I was waiting for my lunch order to arrive this afternoon with three other friends. Suddenly, the friend beside me takes out his smartphone and starts playing Flappy Bird to pass the time. I had just read the news on Twitter earlier that morning, that the game was going to be taken down by the developer for unknown reasons. Wanting to try the game for myself to see what the fuss was all about, I asked my friend: “Can I play?”
I promptly died within the first few seconds, unable to clear even the first set of pipes. The big fat score of “0” stared back at me on the scoreboard. “What the hell, I barely even started!”, I muttered to myself. I kept restarting and restarting, trying to figure out how to clear several pipes in a row. Before I knew it, three minutes had elapsed, and my order had arrived.
While waiting for his order, my friend continued playing Flappy Bird. I continued to watch while eating my ramen noodles. He managed to obtain a way higher score than me, 37. But there was no variety as he kept progressing further. It was still the same green pipes over and over, the same flapping sound of the bird, and the same chiming sound of the annoying score counter. I quickly lost interest in the game, and so did my friend, who had only downloaded the game for less than a day.
We play videogames for many reasons. To enjoy a good, interactive story. To have fun and relaxation. To have our skills tested and challenged. Flappy Bird falls squarely into the latter, the tantalising scoreboard teasing you time and time again to keep replaying, all for the sake of a higher score. I have a few real-life friends, who do not consider themselves gamers, suddenly posting and challenging each other on Twitter to get the highest scores.
What many of these casual players don’t realise, is that Flappy Bird’s gameplay style isn’t really that unique or innovative. This “endless-runner” genre, as it is called, was pioneered by Canabalt back in 2009. Endless-runners are perfectly suited for the mobile platform: they do not require complicated inputs to play (just a simple tap on your screen will do), and because you can die so fast in less than a minute, they’re absolutely perfect games to play when you are commuting or in a queue. Or in the toilet. Or waiting for lunch like I was. You can play it anywhere, anytime, even when you are standing and walking, and you can put the game away anytime without feeling pressured to reach a checkpoint.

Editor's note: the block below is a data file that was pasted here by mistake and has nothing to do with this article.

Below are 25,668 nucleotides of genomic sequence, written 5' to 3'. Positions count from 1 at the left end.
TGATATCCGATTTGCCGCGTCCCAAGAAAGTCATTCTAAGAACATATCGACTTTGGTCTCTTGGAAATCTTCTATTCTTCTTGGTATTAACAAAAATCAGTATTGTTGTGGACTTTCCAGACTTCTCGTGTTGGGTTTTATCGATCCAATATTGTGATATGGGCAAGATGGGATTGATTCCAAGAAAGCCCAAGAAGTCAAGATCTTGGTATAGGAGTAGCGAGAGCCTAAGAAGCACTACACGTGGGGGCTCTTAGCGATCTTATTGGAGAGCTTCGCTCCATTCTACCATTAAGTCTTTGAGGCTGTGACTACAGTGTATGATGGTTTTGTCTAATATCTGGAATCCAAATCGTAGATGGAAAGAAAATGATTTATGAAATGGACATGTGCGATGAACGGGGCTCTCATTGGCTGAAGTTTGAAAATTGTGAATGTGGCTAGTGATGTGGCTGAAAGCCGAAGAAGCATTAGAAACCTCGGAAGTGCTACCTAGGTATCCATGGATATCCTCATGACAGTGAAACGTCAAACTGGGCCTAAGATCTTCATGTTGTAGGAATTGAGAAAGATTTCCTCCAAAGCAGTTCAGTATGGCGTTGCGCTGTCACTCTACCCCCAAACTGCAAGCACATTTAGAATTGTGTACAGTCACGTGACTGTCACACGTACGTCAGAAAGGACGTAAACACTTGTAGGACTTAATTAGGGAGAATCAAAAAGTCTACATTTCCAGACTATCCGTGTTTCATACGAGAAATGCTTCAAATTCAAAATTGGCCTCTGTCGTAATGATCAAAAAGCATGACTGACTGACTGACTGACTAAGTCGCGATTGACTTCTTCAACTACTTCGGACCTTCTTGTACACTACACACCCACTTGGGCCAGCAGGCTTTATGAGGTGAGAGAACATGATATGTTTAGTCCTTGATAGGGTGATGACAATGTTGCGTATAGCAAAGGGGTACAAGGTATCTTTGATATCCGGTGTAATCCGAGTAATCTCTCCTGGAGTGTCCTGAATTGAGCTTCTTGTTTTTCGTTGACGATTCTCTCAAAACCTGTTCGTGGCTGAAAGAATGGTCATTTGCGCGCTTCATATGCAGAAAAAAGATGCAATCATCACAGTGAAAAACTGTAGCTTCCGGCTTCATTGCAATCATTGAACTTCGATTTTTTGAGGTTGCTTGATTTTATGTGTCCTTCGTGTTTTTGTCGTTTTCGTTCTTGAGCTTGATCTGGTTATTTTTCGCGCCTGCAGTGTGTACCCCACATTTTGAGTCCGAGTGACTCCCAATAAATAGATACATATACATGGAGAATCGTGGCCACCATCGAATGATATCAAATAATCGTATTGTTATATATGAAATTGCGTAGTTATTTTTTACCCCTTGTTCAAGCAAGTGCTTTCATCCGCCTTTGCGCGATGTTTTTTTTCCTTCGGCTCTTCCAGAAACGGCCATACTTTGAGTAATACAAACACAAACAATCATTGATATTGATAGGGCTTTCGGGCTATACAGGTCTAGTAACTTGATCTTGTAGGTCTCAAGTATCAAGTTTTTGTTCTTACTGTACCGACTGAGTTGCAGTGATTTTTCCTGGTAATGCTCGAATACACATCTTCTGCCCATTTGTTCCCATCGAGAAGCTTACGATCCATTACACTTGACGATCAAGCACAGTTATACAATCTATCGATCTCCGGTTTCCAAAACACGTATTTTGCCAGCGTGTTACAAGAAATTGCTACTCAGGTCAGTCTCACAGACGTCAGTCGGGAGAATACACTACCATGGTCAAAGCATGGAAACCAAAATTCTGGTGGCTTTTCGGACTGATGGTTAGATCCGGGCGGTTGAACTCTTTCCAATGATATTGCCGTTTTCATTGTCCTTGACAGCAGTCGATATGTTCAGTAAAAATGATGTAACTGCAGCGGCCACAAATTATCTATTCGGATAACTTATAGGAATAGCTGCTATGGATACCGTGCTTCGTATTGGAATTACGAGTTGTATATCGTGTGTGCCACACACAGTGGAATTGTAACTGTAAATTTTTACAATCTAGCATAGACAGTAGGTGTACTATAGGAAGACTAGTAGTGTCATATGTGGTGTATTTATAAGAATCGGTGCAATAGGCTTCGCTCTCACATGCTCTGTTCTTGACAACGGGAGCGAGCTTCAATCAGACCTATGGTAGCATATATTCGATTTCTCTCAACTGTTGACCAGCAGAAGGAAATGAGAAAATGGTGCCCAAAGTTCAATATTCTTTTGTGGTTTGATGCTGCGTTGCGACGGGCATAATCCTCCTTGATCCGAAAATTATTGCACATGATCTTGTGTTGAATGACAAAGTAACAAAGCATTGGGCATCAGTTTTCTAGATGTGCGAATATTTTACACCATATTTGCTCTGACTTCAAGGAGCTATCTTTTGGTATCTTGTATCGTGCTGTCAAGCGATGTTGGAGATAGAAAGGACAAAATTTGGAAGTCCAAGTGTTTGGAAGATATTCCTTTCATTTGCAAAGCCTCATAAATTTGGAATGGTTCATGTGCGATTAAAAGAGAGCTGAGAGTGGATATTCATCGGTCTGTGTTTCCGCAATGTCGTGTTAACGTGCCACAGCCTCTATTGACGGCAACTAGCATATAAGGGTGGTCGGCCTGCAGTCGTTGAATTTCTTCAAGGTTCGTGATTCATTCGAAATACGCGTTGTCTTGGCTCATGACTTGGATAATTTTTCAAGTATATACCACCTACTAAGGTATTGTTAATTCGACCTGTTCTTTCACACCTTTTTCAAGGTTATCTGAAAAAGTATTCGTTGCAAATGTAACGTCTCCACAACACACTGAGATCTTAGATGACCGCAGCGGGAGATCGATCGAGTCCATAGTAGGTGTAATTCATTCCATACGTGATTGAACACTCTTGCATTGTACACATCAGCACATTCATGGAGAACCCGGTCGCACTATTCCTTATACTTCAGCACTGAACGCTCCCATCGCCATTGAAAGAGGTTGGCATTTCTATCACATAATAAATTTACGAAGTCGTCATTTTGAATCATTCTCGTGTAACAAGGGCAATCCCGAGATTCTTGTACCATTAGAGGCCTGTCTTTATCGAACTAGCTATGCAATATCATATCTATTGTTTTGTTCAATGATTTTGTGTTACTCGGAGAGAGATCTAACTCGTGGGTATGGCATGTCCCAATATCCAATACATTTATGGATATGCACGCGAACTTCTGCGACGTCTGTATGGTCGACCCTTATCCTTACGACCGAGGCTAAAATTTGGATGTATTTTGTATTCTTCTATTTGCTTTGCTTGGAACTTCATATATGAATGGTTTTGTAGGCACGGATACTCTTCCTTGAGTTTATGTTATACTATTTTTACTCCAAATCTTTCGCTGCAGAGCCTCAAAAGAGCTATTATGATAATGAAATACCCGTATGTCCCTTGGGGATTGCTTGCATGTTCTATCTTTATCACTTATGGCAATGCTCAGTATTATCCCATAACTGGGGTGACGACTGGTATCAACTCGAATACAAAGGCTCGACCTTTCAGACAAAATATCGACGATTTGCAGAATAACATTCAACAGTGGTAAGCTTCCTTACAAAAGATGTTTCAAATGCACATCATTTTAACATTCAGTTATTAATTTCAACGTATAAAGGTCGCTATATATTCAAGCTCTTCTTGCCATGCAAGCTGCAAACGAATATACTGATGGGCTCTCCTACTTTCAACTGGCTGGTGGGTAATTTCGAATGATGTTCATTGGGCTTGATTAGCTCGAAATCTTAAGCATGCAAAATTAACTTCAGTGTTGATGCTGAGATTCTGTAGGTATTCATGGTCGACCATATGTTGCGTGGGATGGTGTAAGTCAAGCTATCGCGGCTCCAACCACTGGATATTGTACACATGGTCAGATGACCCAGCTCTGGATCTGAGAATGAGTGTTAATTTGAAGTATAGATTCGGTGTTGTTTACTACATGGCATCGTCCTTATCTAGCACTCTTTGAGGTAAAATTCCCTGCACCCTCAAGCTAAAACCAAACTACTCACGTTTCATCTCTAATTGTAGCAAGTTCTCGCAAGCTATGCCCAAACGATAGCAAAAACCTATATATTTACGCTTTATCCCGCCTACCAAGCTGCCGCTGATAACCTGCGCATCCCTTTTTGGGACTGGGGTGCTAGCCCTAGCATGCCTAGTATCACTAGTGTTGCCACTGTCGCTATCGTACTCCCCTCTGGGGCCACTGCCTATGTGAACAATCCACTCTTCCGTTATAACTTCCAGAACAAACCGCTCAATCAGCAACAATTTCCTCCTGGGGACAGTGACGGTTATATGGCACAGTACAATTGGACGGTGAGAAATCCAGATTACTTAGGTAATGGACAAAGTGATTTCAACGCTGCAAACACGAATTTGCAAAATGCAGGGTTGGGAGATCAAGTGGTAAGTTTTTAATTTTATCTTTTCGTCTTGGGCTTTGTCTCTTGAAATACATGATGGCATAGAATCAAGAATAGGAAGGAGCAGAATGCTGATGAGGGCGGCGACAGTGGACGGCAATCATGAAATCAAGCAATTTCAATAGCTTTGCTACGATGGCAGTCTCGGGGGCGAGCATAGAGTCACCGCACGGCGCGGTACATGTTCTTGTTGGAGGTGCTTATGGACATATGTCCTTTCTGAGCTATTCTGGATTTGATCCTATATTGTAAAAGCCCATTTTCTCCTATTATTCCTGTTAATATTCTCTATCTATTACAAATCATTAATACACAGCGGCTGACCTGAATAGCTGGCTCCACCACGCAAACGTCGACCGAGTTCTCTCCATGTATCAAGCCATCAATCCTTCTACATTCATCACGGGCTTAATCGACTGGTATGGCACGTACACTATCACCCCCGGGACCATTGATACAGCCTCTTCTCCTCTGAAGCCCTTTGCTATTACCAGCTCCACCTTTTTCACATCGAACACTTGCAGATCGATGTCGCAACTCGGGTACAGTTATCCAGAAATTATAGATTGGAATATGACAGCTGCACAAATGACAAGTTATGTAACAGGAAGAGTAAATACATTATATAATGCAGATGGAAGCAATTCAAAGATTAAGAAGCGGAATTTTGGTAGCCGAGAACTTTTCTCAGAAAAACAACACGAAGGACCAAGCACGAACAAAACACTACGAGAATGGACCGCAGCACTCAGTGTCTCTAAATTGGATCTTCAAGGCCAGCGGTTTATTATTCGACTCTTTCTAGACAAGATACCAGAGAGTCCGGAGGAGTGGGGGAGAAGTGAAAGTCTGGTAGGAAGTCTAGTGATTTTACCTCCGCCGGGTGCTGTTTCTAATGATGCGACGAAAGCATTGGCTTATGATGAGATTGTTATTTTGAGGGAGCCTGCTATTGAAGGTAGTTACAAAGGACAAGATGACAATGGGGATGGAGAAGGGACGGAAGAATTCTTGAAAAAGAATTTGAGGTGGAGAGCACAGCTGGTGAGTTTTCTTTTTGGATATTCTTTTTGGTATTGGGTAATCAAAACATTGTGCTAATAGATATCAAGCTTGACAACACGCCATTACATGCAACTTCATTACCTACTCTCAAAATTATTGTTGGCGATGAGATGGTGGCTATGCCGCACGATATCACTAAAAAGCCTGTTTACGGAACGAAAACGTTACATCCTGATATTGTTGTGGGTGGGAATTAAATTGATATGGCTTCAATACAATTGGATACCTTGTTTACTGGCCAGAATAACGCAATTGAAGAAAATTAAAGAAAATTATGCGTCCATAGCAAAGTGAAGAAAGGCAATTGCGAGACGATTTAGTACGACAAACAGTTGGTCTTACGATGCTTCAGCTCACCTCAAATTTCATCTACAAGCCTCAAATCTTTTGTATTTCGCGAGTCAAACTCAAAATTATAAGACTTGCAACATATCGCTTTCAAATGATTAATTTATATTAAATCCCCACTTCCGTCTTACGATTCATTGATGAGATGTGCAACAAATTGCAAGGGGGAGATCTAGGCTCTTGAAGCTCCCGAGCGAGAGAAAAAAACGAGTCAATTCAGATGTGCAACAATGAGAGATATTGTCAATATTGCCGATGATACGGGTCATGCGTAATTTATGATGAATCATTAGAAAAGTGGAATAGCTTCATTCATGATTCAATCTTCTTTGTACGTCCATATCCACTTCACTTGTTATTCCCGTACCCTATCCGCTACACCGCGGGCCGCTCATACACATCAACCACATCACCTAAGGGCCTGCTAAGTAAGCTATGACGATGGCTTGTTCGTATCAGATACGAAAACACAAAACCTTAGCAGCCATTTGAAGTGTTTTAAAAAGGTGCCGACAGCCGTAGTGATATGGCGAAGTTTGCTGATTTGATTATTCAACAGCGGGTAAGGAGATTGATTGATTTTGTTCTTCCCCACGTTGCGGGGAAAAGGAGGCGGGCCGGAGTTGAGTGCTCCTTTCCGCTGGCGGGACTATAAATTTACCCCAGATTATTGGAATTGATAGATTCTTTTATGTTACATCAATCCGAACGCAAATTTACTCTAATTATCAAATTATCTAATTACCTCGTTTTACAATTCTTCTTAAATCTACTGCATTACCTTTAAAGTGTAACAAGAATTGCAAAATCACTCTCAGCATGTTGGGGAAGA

The scoreboard is just a classic, tried-and-true videogame hook, designed to give you the desire to come back for more and more.
However, the real problem with Flappy Bird, and the reason why it has received so much criticism, is that it is totally repetitive to a fault. It becomes boring really fast. There is absolutely zero variety in the gameplay: the gap in between the pipes is always the same size; the colour of the pipes is always the same; the stage is always the same; there are no powerups to collect. And even if you obtain a high score, so what? It’s not like you can use those points to unlock anything, and there is no proper online leaderboard (the Android version I played only allows you to see scores of friends connected to Google+).
This is a stark contrast to other endless-runner games. Canabalt has crashing space shuttles, collapsing buildings, and exploding bombs for you to avoid. Punch Quest keeps you entertained with its rogues gallery of monsters to punch through. Robot Unicorn Attack, the best endless-runner in this writer’s opinion, forces you to learn the Melty Blood-esque ability of double jumping and airdashing in one single leap, and how to manipulate your air trajectory by controlling the strength of your button presses. If you were to force me to choose, I’d pick any these three games over Flappy Bird anytime.
And no, saying that “but Flappy Bird is free” is a poor excuse, because Robot Unicorn Attack is also a free game that can be found on all platforms, including Facebook. And the latter has far superior audio.
So why are people still playing it? Why has the game become so popular? Charles Pratt from Polygon, sums it up nicely with the headline of his analysis article: “Flappy Bird is proof that no one knows what the audience wants”. Elsewhere, indie developers are struggling to get their games noticed on the increasingly crowded mobile marketplace. But somehow, the simplest and most monotonous game possible goes rising to the top of the charts instead. No one knows what the audience wants indeed. Human beings and videogames are such complex creatures to understand.
Dear Dong Nguyen, I’m sorry that you have received so much criticism regarding Flappy Bird. Whatever your reasons for taking the game down, the game is your property and it’s your right to make your own decisions. However, I do hope that you will continue to develop games in the future, because I’m sympathetic to indie developers. I’m very curious to see what else you can come up with. I’m not asking you to be the next Jonathan Blow, Terry Cavanagh, or Christine Love. But it would be a complete waste to abandon games development forever just like that, all because of one incident. Don’t become another Phil Fish.
And dear everyone else, all of the casual gamers still playing Flappy Bird, PLEASE play something else. There are far better games out there to spend your time with. I highly recommend any of the three games I mentioned earlier: Canabalt, Punch Quest, or Robot Unicorn Attack. Especially Robot Unicorn Attack.
The author’s highest score in Flappy Bird is 17. The highest score he has seen on Twitter was 555.